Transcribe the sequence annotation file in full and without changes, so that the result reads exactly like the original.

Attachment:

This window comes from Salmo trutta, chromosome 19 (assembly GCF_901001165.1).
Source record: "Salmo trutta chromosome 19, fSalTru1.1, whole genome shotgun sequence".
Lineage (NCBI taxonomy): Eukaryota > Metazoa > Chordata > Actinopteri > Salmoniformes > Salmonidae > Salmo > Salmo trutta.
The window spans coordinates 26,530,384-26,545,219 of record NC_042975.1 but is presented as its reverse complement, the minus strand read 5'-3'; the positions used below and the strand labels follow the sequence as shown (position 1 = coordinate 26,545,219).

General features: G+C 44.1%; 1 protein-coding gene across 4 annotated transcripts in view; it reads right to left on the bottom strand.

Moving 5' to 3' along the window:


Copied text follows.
This window comes from Salmo trutta, chromosome 19 (assembly GCF_901001165.1).
Source record: "Salmo trutta chromosome 19, fSalTru1.1, whole genome shotgun sequence".
Lineage (NCBI taxonomy): Eukaryota > Metazoa > Chordata > Actinopteri > Salmoniformes > Salmonidae > Salmo > Salmo trutta.
The window spans coordinates 26,530,384-26,545,219 of record NC_042975.1 but is presented as its reverse complement, the minus strand read 5'-3'; the positions used below and the strand labels follow the sequence as shown (position 1 = coordinate 26,545,219).

General features: G+C 44.1%; 1 protein-coding gene across 4 annotated transcripts in view; it reads right to left on the bottom strand.

Moving 5' to 3' along the window: